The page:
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Andres Gonzalez May 4, 2009

Posted by Geoffrey Hiller in Ohio University, Ukraine.
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Truskavets Sanatorium, Western Ukraine

Andres Gonzalez (b. 1977, United States) is currently based in Istanbul, Turkey. He is originally from California where he pursued a degree in writing from Pomona College in Claremont, California – but after a two year stint in Namibia teaching environmental education and snapping pictures along the way, he realized that photography was a much more natural way for him to express his world view. He is the recipient of the Canon Italia Young Photographer’s Award in 2009, was a Fulbright Scholar in 2008. He was selected as one of PDN’s Emerging 30 photographers in 2006. His work has been published by W Magazine, Monocle, and Wallpaper among others.

About the Photograph:

“This photograph was taken in the resort town of Truskavets in Western Ukraine from a project I started back in 2006 called Sanatorium, which looks at the culture of health and healing in Ukraine. I was initially drawn to how Ukrainians who visit the springs  embrace the water’s healing qualities, but after I started making pictures I became fascinated by their history and legacy in Ukrainian culture. The history of sanatoria in the former Soviet Union goes back to the conception of the USSR itself, when mansions were seized by the Bolsheviks and converted to hospitals and clinics for the poor. Later sanatoria played an important role in healing a war-torn nation – after the Second World War the Soviet government encouraged its citizens to look inwards, both figuratively and literally through domestic travel, to explore the far-flung parts of the Union in hopes of cementing its commonality.”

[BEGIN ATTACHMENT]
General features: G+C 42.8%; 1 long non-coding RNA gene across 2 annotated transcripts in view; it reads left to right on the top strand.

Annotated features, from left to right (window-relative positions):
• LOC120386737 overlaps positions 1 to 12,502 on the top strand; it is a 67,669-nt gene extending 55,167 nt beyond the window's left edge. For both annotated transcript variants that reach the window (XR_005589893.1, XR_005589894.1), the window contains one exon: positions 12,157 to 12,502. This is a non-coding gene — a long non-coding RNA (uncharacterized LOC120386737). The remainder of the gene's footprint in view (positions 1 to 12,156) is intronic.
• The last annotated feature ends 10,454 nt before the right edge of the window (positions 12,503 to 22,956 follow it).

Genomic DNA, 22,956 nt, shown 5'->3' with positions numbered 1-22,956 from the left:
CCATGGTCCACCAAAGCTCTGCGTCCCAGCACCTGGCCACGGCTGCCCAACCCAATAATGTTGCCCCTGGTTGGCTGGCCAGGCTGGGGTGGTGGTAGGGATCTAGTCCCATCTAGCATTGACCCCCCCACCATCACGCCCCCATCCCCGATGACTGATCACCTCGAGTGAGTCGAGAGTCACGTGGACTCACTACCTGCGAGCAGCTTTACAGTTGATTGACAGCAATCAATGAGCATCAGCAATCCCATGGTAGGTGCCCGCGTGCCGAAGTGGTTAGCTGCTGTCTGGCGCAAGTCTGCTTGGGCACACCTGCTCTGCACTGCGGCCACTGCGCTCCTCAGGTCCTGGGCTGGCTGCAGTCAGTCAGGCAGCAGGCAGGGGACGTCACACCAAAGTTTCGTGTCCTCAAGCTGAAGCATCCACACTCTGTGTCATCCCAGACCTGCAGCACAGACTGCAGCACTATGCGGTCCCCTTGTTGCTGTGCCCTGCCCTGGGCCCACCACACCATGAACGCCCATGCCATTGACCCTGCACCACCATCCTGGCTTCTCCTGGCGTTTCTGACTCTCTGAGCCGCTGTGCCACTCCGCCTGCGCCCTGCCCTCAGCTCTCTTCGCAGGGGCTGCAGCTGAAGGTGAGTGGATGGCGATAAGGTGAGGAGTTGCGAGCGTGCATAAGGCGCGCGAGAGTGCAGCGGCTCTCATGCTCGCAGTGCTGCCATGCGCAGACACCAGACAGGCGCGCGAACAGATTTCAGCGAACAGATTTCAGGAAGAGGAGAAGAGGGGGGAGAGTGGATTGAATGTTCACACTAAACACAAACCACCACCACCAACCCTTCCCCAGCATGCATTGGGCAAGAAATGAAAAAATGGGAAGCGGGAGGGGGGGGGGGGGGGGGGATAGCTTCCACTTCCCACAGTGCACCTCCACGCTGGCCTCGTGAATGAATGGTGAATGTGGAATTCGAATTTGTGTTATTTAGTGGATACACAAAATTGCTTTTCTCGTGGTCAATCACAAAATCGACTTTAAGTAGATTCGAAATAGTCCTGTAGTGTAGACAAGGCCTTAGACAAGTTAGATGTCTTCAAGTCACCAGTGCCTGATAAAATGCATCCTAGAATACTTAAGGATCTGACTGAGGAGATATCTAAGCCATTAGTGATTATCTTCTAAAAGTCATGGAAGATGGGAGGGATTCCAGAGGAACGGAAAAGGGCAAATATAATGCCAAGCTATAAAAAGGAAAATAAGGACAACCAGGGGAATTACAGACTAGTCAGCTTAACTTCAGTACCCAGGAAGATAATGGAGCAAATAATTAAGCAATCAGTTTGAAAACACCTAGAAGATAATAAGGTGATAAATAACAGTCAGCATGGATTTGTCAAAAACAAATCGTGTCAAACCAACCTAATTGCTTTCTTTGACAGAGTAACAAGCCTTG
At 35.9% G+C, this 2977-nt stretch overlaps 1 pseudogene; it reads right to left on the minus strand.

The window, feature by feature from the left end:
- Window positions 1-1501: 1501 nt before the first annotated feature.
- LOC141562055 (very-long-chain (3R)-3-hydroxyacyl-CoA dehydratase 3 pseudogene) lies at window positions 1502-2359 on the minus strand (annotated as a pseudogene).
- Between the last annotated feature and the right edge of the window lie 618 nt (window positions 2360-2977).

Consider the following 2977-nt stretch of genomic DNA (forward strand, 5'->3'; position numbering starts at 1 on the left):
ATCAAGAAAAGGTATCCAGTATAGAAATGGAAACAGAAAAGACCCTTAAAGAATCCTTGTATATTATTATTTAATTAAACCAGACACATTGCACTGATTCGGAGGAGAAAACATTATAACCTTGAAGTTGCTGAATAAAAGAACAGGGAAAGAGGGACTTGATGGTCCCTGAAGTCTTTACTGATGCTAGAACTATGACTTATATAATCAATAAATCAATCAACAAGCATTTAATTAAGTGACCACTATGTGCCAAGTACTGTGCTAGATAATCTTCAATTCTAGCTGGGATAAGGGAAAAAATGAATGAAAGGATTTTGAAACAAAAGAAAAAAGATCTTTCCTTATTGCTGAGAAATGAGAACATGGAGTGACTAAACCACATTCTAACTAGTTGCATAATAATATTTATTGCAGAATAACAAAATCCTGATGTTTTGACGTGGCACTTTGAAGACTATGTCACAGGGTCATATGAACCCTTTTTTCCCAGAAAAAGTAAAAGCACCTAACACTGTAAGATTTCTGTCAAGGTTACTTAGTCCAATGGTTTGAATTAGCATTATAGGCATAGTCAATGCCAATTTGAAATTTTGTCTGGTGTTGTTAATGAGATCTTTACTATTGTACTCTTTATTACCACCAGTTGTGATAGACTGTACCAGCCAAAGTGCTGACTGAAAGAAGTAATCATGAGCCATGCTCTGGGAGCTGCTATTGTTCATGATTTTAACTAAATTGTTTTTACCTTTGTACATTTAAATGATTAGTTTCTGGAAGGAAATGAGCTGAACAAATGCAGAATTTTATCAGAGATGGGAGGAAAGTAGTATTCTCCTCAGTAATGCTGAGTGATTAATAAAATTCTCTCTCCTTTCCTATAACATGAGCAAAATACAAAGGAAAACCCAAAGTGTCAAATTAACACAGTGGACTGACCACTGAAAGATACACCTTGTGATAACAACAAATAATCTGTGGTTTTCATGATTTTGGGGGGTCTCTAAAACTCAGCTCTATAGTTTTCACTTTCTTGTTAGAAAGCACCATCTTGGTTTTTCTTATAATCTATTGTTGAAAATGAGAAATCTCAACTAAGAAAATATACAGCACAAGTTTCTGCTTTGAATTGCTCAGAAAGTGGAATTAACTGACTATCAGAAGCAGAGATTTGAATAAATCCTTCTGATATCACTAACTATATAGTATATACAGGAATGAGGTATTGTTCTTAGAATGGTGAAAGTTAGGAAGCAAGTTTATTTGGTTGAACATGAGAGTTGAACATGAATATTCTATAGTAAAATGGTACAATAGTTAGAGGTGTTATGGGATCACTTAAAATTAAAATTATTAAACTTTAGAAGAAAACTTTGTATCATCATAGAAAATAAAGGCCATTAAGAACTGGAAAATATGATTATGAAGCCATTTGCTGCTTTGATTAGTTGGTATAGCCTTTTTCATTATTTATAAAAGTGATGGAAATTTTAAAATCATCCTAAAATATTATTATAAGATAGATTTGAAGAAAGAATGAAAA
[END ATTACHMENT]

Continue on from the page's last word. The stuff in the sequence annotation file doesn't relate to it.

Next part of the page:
“The tourism industry managed a delicate system that worked despite soviet limitations of containment, encouraging health travel as a form of leisure, all while still allowing its citizens to embrace the spirit of adventure. Sanatoria became communal places of rest where workers could receive free medical attention in between group excursions that had more patriotic motives. Stalin’s childhood home in Georgia for instance, was a popular tourist destination. What I found interesting, was that while travel agents told people what to see and how to think, it was in the sanatorium that people found an escape from the rigor and struggle of Soviet life, and perhaps this is why sanatoria maintain their appeal throughout so much of the former USSR.”

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